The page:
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Serial connections

 

Relatively few IT managers get involved with the connection of devices to the computer system, but it might be worth while noting some of the trends.

Remote devices are always serially connected, either directly to digital services or, via modems, to the older analogue systems. Some high performance sub-systems such as storage networks, are connected by specialised high speed networks, but the common local connection is to an Ethernet. There are a number of physical variants on the Ethernet cabling, and there are now two common data rates, !0 or 100 Mbps (note that a low case b means "bit", while an upper case B means "Byte"; there is a lot of confusion created by careless use of abbreviations). A giga bit per second Ethernet is now maturing for backbones and some high speed devices.
Historically most devices such as terminals and printers were serially connected. PCs had two integral serial (COM) ports to support such devices, but in many situations a large number of serial devices had to be connected and so multi-port communication controllers became common. In the corporate world these were dominated by specific systems such as IBM 3745, etc. on mainframes, but minis and the bigger PCs, admittedly with far less capacity, used plug-in interrupt driven controllers.
The bigger Unix machines were among the first to feature the Ethernet as standard, and so years ago they introduced a version of the serial controllers which was attached to the Internet. Standard Unix software exploited the TCP/IP protocol, with higher layer protocols such as telnet, to map characters across the Ethernet to the individual serial ports. The same concept of an Ethernet connected serial communications controller is now common with PCs. Since they are TCP/IP based these controllers can also be sited remotely, across the Internet for example, although the data rates will be lower.
With the new breed of "plug-and-play" PC hardware, the trend is to eliminate the integral serial port. They are also eliminating the internal bus, although PCI will be difficult to eliminate. Directly attached peripherals should thus be attached via USB or Firewire ports. Thus while multi-port internal PCI boards are still common on PCs, the Ethernet attached variety is also now common. With Unix, which is multi-user, there can be mixtures of interactive terminals and data input/output devices to support. With NT, which is single-user, only input/output devices need be supported. This is done via a standard programming API referred to as COMM. Since the data capture and control applications are written to this API, then NT drivers are needed which make PCI bus attached ports and those on Ethernet connected controllers transparent.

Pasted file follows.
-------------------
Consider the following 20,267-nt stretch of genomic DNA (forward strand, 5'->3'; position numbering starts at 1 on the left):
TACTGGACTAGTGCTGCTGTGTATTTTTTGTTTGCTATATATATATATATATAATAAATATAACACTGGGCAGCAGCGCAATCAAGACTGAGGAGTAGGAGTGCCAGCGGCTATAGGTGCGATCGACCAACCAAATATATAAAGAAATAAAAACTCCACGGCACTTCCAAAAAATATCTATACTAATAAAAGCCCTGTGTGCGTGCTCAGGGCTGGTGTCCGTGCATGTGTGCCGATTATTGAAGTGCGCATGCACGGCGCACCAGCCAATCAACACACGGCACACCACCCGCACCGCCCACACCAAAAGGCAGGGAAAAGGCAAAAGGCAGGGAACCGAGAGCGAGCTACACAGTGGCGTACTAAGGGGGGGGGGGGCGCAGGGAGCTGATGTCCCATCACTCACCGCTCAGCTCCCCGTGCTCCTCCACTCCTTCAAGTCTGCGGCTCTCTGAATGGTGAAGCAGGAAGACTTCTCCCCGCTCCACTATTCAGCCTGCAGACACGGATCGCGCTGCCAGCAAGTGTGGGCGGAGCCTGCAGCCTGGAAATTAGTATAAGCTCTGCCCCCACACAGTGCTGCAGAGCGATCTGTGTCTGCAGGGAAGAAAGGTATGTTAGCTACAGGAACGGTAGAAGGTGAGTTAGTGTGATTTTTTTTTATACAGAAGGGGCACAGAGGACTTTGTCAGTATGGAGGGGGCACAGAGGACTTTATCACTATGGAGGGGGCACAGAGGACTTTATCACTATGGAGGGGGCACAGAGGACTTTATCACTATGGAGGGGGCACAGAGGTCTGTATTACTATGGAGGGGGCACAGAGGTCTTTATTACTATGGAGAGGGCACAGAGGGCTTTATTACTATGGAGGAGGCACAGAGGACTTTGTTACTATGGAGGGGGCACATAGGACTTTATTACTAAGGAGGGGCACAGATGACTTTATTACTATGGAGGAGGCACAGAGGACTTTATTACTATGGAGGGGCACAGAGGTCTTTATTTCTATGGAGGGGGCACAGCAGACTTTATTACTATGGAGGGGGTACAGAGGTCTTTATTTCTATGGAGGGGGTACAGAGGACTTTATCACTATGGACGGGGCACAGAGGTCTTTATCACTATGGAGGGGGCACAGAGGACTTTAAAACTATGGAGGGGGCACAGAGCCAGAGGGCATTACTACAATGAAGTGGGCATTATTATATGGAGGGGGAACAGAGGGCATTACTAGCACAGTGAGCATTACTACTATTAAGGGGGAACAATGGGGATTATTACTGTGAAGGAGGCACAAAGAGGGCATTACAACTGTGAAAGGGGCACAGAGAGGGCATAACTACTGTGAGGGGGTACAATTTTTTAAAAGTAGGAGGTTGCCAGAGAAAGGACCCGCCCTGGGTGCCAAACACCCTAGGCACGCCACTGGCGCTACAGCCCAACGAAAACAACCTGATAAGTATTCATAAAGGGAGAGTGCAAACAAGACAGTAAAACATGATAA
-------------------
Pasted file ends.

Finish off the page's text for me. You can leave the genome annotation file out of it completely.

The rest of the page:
Since new PCs and other similar systems now have an integral Ethernet port they no longer are serially connected locally, but they are remotely. The advent of the Internet created a big demand for multi-port serial controllers, with modem support, although recent advances in digital services are seeing Ethernet bridging becoming the alternative for serious users; many hotels have such Ethernet compatible ports in the rooms today. But for some time to come there will be a lot of mobile and home workers who will need to be connected via the old telephone networks, further complicating the issue because a mixture of digital and modem services will inevitably cause incompatibility problems.
For interactive workers the serial connection is becoming less important, but not for other applications. There is still a lot of application software written to send data and commands to devices, as well as to read data, which cannot be trivially altered. Further there is a lot of hardware for process control, factory automation, security systems, EPOS, data logging, and so on, which uses serial connection. In many cases this is because of difficult physical situations. Thus while the need for serially connected PCs and terminals is diminishing, it is still a major requirement for any system which requires data capture and control of other sub-systems.
In practice few IT professionals will need to get directly involved with serial communication products. But "integration" is one of the key buzz words of today, and so it is possible that more IT systems will need to be inter-working with factory systems, security devices, etc. There are of course specialist system integrators who will implement the control and data capture subsystems. They will normally be experienced in interconnection with data processing systems as well. Nevertheless it is wise to be aware of the current trends when dealing with sub- contracted system houses.

Dit artikel is afkomstig van Computable.nl (https://www.computable.nl/artikel/1324785). © Jaarbeurs IT Media.

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